distribute funds to answer unmet needs that are fundamental to the

safety, security, health and well-being of Talbot County’s children and

adults. These needs cross all economic levels. The funds raised provide help to abused children through the Talbot County Children’s Advocacy Center (CAC) families in crisis, the unemployed and working poor, and disabled and frail elderly. TCC awards provided funds for respite care, prevention of evictions and utility disconnects, therapeutic activities for disabled foster care children, housing fuel, transportation, and a fatherhood program.

The CAC can be reached at 410-820-7141 or talbot.cac1@maryland.gov. More information is available at

Talbot Community Connections

Formal annual reports come and go all the time during “normal times.” The business of recording the highlights of a specific year is a long-standing tradition to document critical events for corporations and government agencies. But they are rarely on the top of anyone’s reading list, given these somewhat predictable narratives of jobs well done.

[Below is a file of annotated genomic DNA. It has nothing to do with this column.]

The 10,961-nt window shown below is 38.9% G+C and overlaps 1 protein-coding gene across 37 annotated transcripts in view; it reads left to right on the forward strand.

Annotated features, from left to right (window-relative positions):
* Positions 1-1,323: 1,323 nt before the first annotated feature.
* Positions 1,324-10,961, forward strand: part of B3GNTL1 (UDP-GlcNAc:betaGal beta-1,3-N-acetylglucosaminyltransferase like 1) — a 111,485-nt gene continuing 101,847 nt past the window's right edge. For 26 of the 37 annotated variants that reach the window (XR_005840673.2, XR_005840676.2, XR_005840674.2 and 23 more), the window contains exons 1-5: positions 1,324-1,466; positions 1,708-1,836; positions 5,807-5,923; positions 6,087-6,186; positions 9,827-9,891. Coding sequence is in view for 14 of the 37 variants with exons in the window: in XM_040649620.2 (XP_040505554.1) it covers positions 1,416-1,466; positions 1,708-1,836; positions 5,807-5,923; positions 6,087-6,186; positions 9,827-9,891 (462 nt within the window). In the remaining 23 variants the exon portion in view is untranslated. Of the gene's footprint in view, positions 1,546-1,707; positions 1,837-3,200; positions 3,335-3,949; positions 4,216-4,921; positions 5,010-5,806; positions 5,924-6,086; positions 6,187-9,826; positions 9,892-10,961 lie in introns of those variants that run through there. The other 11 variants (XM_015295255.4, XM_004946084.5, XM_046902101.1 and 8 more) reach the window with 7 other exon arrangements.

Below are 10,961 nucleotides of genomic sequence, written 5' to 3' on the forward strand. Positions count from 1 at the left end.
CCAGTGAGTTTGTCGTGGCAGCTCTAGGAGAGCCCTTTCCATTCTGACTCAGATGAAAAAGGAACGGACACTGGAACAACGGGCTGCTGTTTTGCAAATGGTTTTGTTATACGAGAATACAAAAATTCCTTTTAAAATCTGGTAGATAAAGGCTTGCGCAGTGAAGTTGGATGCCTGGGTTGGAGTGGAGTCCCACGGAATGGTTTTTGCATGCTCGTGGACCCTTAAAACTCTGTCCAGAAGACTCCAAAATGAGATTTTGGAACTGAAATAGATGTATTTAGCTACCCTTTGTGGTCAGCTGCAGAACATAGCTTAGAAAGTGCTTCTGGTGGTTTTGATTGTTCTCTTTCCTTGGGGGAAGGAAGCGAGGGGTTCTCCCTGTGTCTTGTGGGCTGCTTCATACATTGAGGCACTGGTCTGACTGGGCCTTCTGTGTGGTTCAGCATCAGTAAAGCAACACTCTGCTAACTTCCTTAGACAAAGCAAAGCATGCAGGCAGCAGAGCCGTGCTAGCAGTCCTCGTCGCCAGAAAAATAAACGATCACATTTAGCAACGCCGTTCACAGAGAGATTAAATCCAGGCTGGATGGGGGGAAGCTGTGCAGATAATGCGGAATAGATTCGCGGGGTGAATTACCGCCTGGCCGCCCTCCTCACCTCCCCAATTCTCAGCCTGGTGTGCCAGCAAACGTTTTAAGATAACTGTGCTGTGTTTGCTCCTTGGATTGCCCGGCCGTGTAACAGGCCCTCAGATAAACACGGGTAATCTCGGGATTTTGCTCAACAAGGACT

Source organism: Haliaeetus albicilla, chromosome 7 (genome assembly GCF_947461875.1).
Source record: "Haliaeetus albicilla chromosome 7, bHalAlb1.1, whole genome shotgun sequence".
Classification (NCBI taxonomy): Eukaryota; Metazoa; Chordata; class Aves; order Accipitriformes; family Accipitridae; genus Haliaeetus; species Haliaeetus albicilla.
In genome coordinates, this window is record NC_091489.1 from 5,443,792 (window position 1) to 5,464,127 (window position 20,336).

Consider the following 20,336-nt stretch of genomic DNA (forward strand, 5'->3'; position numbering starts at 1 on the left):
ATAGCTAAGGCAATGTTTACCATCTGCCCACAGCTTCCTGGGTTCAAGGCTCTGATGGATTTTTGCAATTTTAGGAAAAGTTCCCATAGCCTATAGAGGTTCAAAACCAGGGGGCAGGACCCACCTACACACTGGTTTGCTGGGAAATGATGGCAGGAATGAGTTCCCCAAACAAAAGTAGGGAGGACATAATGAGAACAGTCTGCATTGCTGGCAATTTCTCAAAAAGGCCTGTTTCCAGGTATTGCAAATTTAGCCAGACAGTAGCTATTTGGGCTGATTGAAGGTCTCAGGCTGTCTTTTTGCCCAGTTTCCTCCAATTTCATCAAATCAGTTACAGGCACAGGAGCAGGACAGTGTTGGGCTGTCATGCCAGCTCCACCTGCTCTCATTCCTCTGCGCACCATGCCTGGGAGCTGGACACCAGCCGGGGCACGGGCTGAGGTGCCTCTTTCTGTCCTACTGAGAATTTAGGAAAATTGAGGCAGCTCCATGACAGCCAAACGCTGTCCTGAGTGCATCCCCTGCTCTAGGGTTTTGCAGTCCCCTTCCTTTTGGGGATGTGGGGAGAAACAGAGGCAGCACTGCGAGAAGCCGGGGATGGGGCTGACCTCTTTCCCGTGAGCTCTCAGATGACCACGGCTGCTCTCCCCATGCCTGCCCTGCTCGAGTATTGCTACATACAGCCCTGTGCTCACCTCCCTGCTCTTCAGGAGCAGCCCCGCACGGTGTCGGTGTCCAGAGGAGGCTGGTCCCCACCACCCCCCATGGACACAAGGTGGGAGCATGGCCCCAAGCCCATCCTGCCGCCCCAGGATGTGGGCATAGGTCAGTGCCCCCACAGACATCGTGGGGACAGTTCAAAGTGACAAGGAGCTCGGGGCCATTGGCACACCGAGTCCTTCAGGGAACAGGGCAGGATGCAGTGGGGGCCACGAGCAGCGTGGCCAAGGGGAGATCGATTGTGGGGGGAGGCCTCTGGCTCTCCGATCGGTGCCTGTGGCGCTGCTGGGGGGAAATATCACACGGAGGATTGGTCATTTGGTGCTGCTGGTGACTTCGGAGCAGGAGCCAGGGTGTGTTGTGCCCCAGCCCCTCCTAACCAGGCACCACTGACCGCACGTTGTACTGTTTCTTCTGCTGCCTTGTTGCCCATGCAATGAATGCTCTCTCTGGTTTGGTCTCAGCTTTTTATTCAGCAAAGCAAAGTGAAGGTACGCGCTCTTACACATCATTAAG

But as Talbot County slowly finds itself hopefully coming out of the worst aspects of the COVIC-19 pandemic, these straightforward accounts don’t do justice to the extraordinary pivots local governments made as the region shut down for most of the year.

And no other agency felt more of that burden than the County’s Department of Social Services. With sky-high unemployment, child care canceled, and significant spikes in mental illness, DSS had a full plate at a time when its regular plate was already full.

Given all that, the Spy reached out to DSS director Linda Webb and her colleague, Katie Pedersen, who heads up the County’s Children’s Advocacy Center, to talk about this very strange and sometimes painful year for many Talbot families.